January 26, 2008 – Business Management Article
“Jacked Up: The Inside Story of How Jack Welch Talked GE into Becoming the World’s Greatest Company” is a 315-page book written by author Bill Lane. Bill Lane is none other than Jack Welch’s former speechwriter. In his book Bill recounts how John Francis Welch Jr. (Jack Welch) built upon the straight talk culture and insisted on it. He mentions how Welch was sometimes brutally direct and drove out muddy thinking. Perhaps his nickname “Neutron Jack” comes from this passion or like some felt sometimes rude boss.
GE from an old-economy manufacturer into a modern conglomerate
GE’s turnaround from from an old-economy manufacturer (US$13 billion in 1981) into a modern conglomerate (US$480 billion in 2000) is because of this straight talk culture Jack Welch insisted upon. Jack was quick to praise people whose ideas he liked and ready to pounce on those who did not meet his standards. During Welch’s tenure between 1981-2001, GE’s stock price increased 50 times and Jack Welch’s leadership is well illustrated in the fact that GE’s stock has shown little growth after his retirement (Jack Welch retired after spending 41 years with GE in September 06, 2001) and not to forget the 9/11 attacks.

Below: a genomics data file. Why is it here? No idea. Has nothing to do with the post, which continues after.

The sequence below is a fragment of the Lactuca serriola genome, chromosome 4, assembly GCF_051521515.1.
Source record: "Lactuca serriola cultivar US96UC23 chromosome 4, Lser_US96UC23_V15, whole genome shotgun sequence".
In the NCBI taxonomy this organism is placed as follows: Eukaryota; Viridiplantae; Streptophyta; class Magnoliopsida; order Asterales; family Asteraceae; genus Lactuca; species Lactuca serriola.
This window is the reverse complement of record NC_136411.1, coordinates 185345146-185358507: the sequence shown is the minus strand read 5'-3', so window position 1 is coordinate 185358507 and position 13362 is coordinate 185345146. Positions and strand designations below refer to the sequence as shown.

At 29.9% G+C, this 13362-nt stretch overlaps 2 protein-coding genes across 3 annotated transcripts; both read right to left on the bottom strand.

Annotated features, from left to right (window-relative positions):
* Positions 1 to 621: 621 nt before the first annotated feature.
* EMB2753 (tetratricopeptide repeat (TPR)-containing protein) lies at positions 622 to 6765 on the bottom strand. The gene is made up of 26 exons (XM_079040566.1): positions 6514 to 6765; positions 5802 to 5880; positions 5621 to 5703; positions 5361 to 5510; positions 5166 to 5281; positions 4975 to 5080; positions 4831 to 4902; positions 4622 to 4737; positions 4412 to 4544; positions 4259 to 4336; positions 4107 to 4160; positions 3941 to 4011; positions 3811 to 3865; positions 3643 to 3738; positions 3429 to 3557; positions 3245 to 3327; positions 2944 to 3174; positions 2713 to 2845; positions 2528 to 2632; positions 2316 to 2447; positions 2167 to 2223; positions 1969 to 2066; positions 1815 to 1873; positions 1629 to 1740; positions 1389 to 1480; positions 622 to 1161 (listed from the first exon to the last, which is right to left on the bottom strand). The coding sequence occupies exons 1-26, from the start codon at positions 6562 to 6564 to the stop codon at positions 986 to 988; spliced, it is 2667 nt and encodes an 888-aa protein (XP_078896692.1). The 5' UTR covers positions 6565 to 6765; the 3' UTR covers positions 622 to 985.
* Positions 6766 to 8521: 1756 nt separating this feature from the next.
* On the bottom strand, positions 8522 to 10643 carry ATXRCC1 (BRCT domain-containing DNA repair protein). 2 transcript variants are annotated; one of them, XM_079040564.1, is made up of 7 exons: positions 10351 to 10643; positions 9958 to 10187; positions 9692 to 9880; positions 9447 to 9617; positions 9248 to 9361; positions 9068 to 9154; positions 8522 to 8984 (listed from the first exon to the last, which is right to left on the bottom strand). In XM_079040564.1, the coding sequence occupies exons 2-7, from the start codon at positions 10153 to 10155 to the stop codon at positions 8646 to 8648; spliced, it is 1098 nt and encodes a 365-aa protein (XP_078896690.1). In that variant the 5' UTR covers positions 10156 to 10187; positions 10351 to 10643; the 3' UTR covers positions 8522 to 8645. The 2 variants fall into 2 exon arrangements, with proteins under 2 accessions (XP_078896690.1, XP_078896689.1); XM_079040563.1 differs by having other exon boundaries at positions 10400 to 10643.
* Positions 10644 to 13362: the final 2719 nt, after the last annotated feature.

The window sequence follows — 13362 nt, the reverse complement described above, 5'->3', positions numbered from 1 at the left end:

GE Managers – No five-year strategic plans
Under Welch’s leadership, five-year strategic plans were done away with as he believed no one could could plan four or five years into the future. Bill mentions in his book that any such person who planned for four or five years was considered a ‘bullshitter’. Welch wanted GE managers to give simple and clear explanations of the
business challenges they were facing and their plan to overcome them.
Jack Welch joined GE in 1960 as a Junior Engineer. Jack Welch quickly rose to become the head of the plastics division in 1968. He became the GE’s youngest CEO in 1981. Jack Welch initiated a restructuring plan in his initial years as the chief executive. This restructuring plan included massive job cuts, positioning the various businesses as number one or number two in the respective segments, and selling off unprofitable ones. The 29 layers of hierarchy were dismantled. GE then transformed into an informal company…